This was a rough beginning of the mission for the scientists and engineers who needed to live on ‘Mars Time.’

A day on Mars day is 40 minutes longer than Earth’s day, and for the first 90 Mars days – called sols — of the mission, the entire team worked in shifts around the clock to constantly monitor the newly landed rover. To operate on the same daily schedule as the rover meant a perpetually shifting sleep/wake cycle where the MSL team would alter their schedules 40 minutes every day to stay in sync with the day and night schedules on Mars. If team members came into work at 9:00 a.m., the next day, they’d come in at 9:40 a.m., and the next day at 10:20 a.m., and so on.

Those who have lived through Mars Time say their bodies continually feel jet-lagged. Some people slept at JPL so as not to disrupt their family’s schedule, some wore two watches so they would know what time it was on two planets.

About 350 scientists from around the world were involved with MSL and many of them stayed at JPL for the first 90 sols of the mission, living on Mars Time.

But it took less than 60 Earth days for the team to announce Curiosity’s first big discovery.

Water, Water …

A 16-ft. (5 m) high sand dune on Mars called Namib Dune is part of the dark-sand ‘Bagnold Dunes’ field along the northwestern flank of Mount Sharp. Images taken from orbit indicate that dunes in the Bagnold field move as much as about 3 feet (1 m) per Earth year. This image is part of a 360 degree panorama taken by the Curiosity rover on Dec. 18, 2015 or the 1,197th Martian day, or sol, of the rover's work on Mars. Credit: NASA/JPL-Caltech/MSSS.
A 16-ft. (5 m) high sand dune on Mars called Namib Dune is part of the dark-sand ‘Bagnold Dunes’ field along the northwestern flank of Mount Sharp. Images taken from orbit indicate that dunes in the Bagnold field move as much as about 3 feet (1 m) per Earth year. This image is part of a 360 degree panorama taken by the Curiosity rover on Dec. 18, 2015 or the 1,197th Martian day, or sol, of the rover’s work on Mars. Credit: NASA/JPL-Caltech/MSSS.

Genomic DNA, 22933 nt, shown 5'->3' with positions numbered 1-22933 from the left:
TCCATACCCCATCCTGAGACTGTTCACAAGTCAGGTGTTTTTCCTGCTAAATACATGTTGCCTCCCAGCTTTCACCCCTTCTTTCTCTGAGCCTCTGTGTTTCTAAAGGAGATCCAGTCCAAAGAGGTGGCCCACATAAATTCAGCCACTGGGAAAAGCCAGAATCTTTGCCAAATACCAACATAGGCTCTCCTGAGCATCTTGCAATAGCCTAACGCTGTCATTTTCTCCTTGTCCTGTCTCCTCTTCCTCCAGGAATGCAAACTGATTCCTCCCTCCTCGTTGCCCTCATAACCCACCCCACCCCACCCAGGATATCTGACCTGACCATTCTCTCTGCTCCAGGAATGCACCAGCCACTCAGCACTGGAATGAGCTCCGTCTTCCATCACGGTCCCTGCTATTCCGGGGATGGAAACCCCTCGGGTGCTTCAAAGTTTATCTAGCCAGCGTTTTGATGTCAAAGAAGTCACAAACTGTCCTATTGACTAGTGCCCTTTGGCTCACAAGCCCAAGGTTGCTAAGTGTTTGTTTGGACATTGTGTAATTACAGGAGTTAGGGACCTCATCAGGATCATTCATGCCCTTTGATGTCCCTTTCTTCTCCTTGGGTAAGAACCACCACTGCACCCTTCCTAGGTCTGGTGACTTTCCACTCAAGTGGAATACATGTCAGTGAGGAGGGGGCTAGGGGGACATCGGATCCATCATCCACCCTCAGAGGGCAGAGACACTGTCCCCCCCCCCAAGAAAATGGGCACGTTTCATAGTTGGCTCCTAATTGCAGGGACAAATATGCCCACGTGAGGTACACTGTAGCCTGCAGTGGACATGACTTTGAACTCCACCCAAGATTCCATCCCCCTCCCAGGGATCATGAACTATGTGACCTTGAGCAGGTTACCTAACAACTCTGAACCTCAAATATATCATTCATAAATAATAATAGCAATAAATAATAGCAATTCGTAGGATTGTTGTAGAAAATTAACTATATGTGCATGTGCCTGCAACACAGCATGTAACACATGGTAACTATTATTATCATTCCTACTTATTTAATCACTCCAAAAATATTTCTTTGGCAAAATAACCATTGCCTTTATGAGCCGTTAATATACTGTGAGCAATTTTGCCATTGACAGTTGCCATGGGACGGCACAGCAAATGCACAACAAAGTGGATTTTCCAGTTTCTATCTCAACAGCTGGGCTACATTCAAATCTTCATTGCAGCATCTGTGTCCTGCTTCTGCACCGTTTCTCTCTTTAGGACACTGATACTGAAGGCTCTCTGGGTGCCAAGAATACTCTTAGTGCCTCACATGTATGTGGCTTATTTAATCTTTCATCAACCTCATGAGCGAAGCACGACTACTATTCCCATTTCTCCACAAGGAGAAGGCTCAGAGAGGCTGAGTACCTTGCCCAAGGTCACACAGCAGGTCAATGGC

Ashwin Vasavada grew up in California and has fond childhood memories of visiting state and national parks in the southwest United States with his family, playing among sand dunes and hiking in the mountains. He’s now able to do both on another planet, vicariously through Curiosity. The day I visited Vasavada at his office at JPL in early 2016, the rover was navigating through a field of giant sand dunes at the base of Mount Sharp, with some dunes towering 30 feet (9 meters) above the rover.

“It’s just fascinating to see dunes close up on another planet,” Vasavada said. “And the closer we get to the mountain, the more fantastic the geology gets. So much has gone on there, and we have so little understanding of it … as of yet.”

At the time we talked, Curiosity was approaching four Earth years on Mars. The rover is now studying those enticing sedimentary layers on Mt. Sharp in closer detail. But first, it needed to navigate through the “Bagnold Dunes” which form a barrier along the northwestern flank of the mountain. Here, Curiosity is doing what Vasavada calls “flyby science,” stopping briefly to sample and study the sand grains of the dunes while moving through the area as quickly as possible.

Now working as the lead Project Scientist for the mission, Vasavada plays an even larger role in coordinating the mission.

“It’s a constant balance of doing things quickly, carefully and efficiently, as well as using the instruments to their fullest,” he said.

Since the successful August 2012 landing, Curiosity has sent back tens of thousands of images from Mars – from expansive panoramas to extreme close-ups of rocks and sand grains, all of which are helping to tell the story of Mars’ past.

‘Selfies’ taken by the Curiosity rover are actually a mosaic created from numerous images taken with the Mars Hand Lens Imager (MAHLI), located on the end of the rover’s robotic arm. However, the arm is not shown in the selfies, because with the wrist motions and turret rotations used in pointing the camera for the component images, the arm was positioned out of the shot in the frames or portions of frames used in this mosaic. However, the shadow of the arm is visible on the ground. This low-angle selfie shows the vehicle at the site from which it reached down to drill into a rock target called "Buckskin" on lower Mount Sharp. Credit: NASA/JPL-Caltech/MSSS.